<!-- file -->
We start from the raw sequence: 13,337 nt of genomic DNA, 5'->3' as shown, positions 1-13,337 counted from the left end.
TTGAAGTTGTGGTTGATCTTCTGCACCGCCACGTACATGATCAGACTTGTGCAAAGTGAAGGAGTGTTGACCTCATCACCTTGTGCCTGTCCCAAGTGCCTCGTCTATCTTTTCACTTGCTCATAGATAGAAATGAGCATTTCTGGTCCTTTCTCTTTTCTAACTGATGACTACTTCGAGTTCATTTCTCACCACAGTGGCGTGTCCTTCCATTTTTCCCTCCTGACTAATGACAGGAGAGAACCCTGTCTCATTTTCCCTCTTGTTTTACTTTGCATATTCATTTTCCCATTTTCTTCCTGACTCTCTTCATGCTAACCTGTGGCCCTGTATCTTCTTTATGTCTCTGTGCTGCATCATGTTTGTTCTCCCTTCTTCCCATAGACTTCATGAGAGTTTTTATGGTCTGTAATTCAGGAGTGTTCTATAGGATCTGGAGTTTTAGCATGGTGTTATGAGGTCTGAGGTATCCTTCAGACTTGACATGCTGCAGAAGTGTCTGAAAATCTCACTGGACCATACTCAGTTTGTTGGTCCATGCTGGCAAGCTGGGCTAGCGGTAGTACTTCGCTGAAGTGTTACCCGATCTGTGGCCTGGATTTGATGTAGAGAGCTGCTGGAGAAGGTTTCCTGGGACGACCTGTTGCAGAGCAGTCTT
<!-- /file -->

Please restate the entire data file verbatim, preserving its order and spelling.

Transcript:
We start from the raw sequence: 13,337 nt of genomic DNA, 5'->3' as shown, positions 1-13,337 counted from the left end.
TTGAAGTTGTGGTTGATCTTCTGCACCGCCACGTACATGATCAGACTTGTGCAAAGTGAAGGAGTGTTGACCTCATCACCTTGTGCCTGTCCCAAGTGCCTCGTCTATCTTTTCACTTGCTCATAGATAGAAATGAGCATTTCTGGTCCTTTCTCTTTTCTAACTGATGACTACTTCGAGTTCATTTCTCACCACAGTGGCGTGTCCTTCCATTTTTCCCTCCTGACTAATGACAGGAGAGAACCCTGTCTCATTTTCCCTCTTGTTTTACTTTGCATATTCATTTTCCCATTTTCTTCCTGACTCTCTTCATGCTAACCTGTGGCCCTGTATCTTCTTTATGTCTCTGTGCTGCATCATGTTTGTTCTCCCTTCTTCCCATAGACTTCATGAGAGTTTTTATGGTCTGTAATTCAGGAGTGTTCTATAGGATCTGGAGTTTTAGCATGGTGTTATGAGGTCTGAGGTATCCTTCAGACTTGACATGCTGCAGAAGTGTCTGAAAATCTCACTGGACCATACTCAGTTTGTTGGTCCATGCTGGCAAGCTGGGCTAGCGGTAGTACTTCGCTGAAGTGTTACCCGATCTGTGGCCTGGATTTGATGTAGAGAGCTGCTGGAGAAGGTTTCCTGGGACGACCTGTTGCAGAGCAGTCTT